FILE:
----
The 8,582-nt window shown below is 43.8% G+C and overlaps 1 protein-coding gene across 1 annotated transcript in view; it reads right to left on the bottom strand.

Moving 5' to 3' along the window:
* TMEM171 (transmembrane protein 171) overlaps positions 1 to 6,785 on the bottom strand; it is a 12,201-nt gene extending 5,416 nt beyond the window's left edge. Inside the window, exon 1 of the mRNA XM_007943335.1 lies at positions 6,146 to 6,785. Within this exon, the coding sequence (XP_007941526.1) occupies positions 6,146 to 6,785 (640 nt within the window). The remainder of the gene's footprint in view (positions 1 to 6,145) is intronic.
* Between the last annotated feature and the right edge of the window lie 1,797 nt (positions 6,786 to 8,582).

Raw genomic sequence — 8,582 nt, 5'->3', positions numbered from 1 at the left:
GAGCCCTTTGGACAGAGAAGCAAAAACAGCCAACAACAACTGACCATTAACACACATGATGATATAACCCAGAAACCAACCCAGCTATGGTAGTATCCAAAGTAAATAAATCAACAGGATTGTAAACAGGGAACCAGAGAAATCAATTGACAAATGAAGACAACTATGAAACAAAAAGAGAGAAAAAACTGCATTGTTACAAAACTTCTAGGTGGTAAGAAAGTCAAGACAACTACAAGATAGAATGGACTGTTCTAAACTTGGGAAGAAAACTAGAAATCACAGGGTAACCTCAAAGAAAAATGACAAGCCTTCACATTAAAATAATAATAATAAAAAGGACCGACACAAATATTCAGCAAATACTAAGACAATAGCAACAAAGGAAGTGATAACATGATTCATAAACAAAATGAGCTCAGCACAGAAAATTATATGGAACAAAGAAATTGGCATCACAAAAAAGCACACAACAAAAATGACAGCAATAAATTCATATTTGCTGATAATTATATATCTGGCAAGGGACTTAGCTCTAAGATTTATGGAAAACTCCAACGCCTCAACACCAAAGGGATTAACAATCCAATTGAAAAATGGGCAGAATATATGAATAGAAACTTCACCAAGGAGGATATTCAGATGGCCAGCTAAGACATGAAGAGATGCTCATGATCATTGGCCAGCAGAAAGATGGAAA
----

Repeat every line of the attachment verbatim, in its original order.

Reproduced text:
The 8,582-nt window shown below is 43.8% G+C and overlaps 1 protein-coding gene across 1 annotated transcript in view; it reads right to left on the bottom strand.

Moving 5' to 3' along the window:
* TMEM171 (transmembrane protein 171) overlaps positions 1 to 6,785 on the bottom strand; it is a 12,201-nt gene extending 5,416 nt beyond the window's left edge. Inside the window, exon 1 of the mRNA XM_007943335.1 lies at positions 6,146 to 6,785. Within this exon, the coding sequence (XP_007941526.1) occupies positions 6,146 to 6,785 (640 nt within the window). The remainder of the gene's footprint in view (positions 1 to 6,145) is intronic.
* Between the last annotated feature and the right edge of the window lie 1,797 nt (positions 6,786 to 8,582).

Raw genomic sequence — 8,582 nt, 5'->3', positions numbered from 1 at the left:
GAGCCCTTTGGACAGAGAAGCAAAAACAGCCAACAACAACTGACCATTAACACACATGATGATATAACCCAGAAACCAACCCAGCTATGGTAGTATCCAAAGTAAATAAATCAACAGGATTGTAAACAGGGAACCAGAGAAATCAATTGACAAATGAAGACAACTATGAAACAAAAAGAGAGAAAAAACTGCATTGTTACAAAACTTCTAGGTGGTAAGAAAGTCAAGACAACTACAAGATAGAATGGACTGTTCTAAACTTGGGAAGAAAACTAGAAATCACAGGGTAACCTCAAAGAAAAATGACAAGCCTTCACATTAAAATAATAATAATAAAAAGGACCGACACAAATATTCAGCAAATACTAAGACAATAGCAACAAAGGAAGTGATAACATGATTCATAAACAAAATGAGCTCAGCACAGAAAATTATATGGAACAAAGAAATTGGCATCACAAAAAAGCACACAACAAAAATGACAGCAATAAATTCATATTTGCTGATAATTATATATCTGGCAAGGGACTTAGCTCTAAGATTTATGGAAAACTCCAACGCCTCAACACCAAAGGGATTAACAATCCAATTGAAAAATGGGCAGAATATATGAATAGAAACTTCACCAAGGAGGATATTCAGATGGCCAGCTAAGACATGAAGAGATGCTCATGATCATTGGCCAGCAGAAAGATGGAAA